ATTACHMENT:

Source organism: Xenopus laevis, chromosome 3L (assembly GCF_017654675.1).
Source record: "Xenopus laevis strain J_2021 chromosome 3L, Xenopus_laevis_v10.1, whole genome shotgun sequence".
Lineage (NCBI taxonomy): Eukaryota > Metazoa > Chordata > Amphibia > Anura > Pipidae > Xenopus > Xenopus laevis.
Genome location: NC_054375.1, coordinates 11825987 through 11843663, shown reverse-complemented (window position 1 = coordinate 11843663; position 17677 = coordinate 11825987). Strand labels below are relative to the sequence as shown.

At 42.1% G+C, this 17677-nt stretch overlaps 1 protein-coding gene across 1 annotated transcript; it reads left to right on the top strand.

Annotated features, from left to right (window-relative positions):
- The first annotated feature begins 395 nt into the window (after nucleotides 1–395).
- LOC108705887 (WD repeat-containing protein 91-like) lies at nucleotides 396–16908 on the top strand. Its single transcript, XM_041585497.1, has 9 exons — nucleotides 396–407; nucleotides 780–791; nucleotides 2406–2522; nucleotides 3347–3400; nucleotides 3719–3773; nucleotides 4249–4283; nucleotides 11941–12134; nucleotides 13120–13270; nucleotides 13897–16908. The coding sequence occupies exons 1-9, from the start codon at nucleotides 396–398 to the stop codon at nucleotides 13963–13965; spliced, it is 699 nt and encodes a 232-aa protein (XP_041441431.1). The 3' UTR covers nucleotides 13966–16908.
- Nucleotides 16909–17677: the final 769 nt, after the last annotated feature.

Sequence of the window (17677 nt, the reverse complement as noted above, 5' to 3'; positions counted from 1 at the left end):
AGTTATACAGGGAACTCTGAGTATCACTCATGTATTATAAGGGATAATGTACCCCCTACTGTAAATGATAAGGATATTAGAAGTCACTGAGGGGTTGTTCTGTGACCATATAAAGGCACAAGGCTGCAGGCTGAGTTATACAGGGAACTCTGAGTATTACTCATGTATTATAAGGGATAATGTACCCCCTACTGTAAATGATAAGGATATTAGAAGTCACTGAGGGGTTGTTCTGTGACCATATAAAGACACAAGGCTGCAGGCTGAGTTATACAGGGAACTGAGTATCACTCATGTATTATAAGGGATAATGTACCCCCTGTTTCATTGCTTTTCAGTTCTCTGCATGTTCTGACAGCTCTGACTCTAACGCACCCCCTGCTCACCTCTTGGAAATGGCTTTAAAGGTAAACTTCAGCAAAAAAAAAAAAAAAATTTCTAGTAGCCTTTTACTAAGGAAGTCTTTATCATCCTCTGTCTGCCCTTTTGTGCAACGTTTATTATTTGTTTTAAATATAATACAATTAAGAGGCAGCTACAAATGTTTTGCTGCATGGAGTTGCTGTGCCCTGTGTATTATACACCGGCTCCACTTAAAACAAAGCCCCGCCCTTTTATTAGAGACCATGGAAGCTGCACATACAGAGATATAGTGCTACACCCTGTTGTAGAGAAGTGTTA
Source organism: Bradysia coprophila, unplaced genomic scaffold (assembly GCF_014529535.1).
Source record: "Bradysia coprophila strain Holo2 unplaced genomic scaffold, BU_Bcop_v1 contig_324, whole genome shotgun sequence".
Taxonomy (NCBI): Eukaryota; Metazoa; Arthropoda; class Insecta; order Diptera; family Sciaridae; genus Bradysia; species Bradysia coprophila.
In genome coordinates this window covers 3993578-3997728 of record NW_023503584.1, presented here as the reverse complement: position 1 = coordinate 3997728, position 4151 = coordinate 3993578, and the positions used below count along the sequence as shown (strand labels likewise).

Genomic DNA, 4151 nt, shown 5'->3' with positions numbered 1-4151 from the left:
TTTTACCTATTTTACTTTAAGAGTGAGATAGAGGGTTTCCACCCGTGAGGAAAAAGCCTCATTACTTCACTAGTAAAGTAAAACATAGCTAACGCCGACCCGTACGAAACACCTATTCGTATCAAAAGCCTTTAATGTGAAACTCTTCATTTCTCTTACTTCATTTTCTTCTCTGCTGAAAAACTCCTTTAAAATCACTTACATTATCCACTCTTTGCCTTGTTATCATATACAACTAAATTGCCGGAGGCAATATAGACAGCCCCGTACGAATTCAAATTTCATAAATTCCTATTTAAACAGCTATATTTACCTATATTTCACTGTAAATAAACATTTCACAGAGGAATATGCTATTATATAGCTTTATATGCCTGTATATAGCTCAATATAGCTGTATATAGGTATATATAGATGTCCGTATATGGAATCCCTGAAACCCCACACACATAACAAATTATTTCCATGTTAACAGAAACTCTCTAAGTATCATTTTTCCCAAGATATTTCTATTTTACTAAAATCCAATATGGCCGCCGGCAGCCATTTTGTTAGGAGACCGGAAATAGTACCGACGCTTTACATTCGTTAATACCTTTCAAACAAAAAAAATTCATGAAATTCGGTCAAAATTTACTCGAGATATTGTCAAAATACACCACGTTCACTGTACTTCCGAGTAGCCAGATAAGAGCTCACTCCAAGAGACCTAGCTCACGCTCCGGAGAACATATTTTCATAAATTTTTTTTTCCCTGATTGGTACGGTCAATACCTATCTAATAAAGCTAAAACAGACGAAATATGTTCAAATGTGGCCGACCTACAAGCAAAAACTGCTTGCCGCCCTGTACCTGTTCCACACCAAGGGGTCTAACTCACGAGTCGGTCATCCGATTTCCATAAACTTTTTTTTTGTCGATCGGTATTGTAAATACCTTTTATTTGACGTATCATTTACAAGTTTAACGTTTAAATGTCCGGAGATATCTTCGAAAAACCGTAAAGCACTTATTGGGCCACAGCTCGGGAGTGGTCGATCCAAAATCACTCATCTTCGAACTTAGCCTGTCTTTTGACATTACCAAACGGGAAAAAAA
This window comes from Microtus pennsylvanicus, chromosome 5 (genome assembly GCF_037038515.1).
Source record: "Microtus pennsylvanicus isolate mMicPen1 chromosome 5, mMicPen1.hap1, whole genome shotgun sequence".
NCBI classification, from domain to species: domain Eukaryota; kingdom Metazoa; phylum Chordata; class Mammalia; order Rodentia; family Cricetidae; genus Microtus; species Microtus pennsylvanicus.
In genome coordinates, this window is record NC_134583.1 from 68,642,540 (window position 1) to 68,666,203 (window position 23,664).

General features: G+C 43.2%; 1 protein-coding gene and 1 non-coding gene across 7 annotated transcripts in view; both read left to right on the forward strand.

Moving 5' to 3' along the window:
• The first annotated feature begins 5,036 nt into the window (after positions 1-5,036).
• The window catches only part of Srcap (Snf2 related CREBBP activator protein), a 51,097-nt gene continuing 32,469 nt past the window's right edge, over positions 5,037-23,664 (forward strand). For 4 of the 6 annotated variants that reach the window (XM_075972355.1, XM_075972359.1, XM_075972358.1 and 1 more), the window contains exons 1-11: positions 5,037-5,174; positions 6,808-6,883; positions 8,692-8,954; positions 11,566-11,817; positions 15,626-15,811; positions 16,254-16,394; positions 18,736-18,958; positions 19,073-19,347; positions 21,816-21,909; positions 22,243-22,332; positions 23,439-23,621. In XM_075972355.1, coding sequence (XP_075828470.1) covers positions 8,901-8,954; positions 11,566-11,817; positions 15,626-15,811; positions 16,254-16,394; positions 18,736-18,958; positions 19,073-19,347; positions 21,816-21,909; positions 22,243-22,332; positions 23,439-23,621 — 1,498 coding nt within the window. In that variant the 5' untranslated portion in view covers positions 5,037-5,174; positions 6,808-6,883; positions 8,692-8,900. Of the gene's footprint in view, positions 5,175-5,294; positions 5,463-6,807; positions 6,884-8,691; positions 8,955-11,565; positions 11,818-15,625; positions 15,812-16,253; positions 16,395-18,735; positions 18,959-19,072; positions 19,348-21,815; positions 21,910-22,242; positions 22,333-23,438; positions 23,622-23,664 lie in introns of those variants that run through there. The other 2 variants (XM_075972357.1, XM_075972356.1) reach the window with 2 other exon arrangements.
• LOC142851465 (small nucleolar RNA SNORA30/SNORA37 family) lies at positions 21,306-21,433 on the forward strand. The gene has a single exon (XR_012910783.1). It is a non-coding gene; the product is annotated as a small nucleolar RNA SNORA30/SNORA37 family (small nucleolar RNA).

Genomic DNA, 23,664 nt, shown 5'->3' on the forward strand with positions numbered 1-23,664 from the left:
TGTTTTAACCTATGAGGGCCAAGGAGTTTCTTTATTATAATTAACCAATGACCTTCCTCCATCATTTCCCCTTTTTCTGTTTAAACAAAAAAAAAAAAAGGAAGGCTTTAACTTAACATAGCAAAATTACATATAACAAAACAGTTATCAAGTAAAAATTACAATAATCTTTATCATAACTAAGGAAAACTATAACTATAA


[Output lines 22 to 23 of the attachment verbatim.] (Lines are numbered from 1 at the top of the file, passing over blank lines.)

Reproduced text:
General features: G+C 43.2%; 1 protein-coding gene and 1 non-coding gene across 7 annotated transcripts in view; both read left to right on the forward strand.

Moving 5' to 3' along the window: